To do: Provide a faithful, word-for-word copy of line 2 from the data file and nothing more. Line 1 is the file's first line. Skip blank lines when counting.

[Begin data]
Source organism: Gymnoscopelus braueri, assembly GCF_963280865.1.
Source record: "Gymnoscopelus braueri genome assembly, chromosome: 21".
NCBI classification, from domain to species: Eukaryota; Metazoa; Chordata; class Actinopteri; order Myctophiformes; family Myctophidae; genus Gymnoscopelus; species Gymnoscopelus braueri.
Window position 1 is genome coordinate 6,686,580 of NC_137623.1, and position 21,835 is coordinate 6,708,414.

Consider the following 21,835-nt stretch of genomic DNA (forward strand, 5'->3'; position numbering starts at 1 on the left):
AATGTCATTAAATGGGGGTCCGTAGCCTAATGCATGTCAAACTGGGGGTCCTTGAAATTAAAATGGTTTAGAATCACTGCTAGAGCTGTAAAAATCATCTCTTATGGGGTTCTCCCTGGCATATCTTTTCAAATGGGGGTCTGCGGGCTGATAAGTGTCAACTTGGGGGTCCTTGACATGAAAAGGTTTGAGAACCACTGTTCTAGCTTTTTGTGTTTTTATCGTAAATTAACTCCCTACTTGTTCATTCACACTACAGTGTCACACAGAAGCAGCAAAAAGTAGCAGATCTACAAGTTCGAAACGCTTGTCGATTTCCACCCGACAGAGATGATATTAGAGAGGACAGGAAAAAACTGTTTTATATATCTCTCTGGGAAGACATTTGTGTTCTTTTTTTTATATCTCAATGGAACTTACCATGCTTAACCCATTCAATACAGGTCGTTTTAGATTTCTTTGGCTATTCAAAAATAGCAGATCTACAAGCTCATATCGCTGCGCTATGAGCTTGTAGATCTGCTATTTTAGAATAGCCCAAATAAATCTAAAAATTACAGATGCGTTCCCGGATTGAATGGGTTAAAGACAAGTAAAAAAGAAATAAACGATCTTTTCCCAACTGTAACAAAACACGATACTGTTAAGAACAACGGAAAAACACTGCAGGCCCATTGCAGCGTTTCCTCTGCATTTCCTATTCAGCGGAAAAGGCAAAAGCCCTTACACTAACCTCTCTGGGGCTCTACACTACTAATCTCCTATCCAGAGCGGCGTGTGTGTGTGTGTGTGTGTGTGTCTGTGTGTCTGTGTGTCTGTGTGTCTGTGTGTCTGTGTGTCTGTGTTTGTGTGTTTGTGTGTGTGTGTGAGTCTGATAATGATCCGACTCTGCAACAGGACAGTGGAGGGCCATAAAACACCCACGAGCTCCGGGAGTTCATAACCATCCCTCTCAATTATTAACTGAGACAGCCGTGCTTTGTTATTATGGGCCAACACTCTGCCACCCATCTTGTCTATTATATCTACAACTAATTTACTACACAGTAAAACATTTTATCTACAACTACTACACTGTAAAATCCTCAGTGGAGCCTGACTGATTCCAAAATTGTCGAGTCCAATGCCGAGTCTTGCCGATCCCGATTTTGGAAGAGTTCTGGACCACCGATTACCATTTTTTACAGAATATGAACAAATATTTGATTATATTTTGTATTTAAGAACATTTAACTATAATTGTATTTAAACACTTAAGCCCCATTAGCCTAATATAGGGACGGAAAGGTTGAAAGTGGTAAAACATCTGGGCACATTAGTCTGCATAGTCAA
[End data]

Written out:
Source record: "Gymnoscopelus braueri genome assembly, chromosome: 21".